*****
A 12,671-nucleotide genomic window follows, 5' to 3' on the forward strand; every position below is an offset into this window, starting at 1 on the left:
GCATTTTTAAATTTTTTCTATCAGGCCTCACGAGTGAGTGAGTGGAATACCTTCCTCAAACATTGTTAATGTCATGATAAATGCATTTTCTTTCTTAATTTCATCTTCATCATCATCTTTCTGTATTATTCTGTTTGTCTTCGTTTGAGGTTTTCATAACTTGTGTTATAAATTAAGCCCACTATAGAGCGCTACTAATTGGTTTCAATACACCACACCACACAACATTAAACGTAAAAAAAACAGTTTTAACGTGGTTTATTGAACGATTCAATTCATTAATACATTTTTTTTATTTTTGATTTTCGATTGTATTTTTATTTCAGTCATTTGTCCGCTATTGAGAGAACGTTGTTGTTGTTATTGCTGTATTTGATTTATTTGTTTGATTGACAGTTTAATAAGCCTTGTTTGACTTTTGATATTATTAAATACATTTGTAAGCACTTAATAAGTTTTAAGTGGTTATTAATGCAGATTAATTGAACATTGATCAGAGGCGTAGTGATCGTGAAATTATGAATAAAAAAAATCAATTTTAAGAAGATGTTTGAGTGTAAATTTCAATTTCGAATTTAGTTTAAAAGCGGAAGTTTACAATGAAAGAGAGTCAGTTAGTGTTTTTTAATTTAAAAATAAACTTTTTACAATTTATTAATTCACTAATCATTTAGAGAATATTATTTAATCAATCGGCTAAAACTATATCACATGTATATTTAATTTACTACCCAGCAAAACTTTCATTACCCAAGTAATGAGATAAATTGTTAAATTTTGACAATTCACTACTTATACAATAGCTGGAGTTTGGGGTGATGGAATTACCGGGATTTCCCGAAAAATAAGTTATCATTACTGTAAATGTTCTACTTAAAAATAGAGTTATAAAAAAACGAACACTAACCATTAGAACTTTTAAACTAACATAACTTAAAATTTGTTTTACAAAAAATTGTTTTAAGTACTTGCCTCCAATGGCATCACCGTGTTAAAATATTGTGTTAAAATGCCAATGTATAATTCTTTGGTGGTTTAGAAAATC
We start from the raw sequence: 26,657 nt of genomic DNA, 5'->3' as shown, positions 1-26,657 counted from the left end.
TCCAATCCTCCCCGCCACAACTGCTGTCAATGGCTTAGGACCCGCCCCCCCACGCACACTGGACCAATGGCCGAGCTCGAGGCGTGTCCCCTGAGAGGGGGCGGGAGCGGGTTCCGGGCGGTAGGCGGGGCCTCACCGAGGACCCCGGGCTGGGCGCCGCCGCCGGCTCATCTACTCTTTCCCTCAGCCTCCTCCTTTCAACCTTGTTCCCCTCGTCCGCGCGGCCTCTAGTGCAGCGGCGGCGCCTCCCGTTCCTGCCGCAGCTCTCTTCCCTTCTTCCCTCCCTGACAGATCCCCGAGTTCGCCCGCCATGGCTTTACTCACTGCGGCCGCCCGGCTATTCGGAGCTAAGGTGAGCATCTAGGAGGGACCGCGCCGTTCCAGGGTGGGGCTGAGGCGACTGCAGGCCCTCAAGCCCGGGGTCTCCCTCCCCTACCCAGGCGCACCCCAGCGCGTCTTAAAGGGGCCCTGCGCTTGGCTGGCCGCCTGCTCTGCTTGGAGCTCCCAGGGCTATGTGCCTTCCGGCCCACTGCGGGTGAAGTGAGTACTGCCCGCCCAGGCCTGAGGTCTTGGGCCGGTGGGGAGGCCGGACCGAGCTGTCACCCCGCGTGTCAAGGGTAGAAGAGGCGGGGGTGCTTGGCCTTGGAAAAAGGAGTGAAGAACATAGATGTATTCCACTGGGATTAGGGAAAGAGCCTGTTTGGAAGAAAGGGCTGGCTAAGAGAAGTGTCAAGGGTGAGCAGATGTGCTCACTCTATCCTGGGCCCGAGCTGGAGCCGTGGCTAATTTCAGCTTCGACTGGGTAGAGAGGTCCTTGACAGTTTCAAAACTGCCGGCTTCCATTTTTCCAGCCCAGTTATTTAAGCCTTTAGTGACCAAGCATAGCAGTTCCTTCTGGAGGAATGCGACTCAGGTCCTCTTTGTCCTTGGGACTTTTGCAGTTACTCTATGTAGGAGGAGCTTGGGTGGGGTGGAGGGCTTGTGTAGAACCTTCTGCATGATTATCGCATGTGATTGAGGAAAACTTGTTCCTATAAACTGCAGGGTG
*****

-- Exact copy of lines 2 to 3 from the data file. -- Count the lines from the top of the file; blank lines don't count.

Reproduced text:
GCATTTTTAAATTTTTTCTATCAGGCCTCACGAGTGAGTGAGTGGAATACCTTCCTCAAACATTGTTAATGTCATGATAAATGCATTTTCTTTCTTAATTTCATCTTCATCATCATCTTTCTGTATTATTCTGTTTGTCTTCGTTTGAGGTTTTCATAACTTGTGTTATAAATTAAGCCCACTATAGAGCGCTACTAATTGGTTTCAATACACCACACCACACAACATTAAACGTAAAAAAAACAGTTTTAACGTGGTTTATTGAACGATTCAATTCATTAATACATTTTTTTTATTTTTGATTTTCGATTGTATTTTTATTTCAGTCATTTGTCCGCTATTGAGAGAACGTTGTTGTTGTTATTGCTGTATTTGATTTATTTGTTTGATTGACAGTTTAATAAGCCTTGTTTGACTTTTGATATTATTAAATACATTTGTAAGCACTTAATAAGTTTTAAGTGGTTATTAATGCAGATTAATTGAACATTGATCAGAGGCGTAGTGATCGTGAAATTATGAATAAAAAAAATCAATTTTAAGAAGATGTTTGAGTGTAAATTTCAATTTCGAATTTAGTTTAAAAGCGGAAGTTTACAATGAAAGAGAGTCAGTTAGTGTTTTTTAATTTAAAAATAAACTTTTTACAATTTATTAATTCACTAATCATTTAGAGAATATTATTTAATCAATCGGCTAAAACTATATCACATGTATATTTAATTTACTACCCAGCAAAACTTTCATTACCCAAGTAATGAGATAAATTGTTAAATTTTGACAATTCACTACTTATACAATAGCTGGAGTTTGGGGTGATGGAATTACCGGGATTTCCCGAAAAATAAGTTATCATTACTGTAAATGTTCTACTTAAAAATAGAGTTATAAAAAAACGAACACTAACCATTAGAACTTTTAAACTAACATAACTTAAAATTTGTTTTACAAAAAATTGTTTTAAGTACTTGCCTCCAATGGCATCACCGTGTTAAAATATTGTGTTAAAATGCCAATGTATAATTCTTTGGTGGTTTAGAAAATC
We start from the raw sequence: 26,657 nt of genomic DNA, 5'->3' as shown, positions 1-26,657 counted from the left end.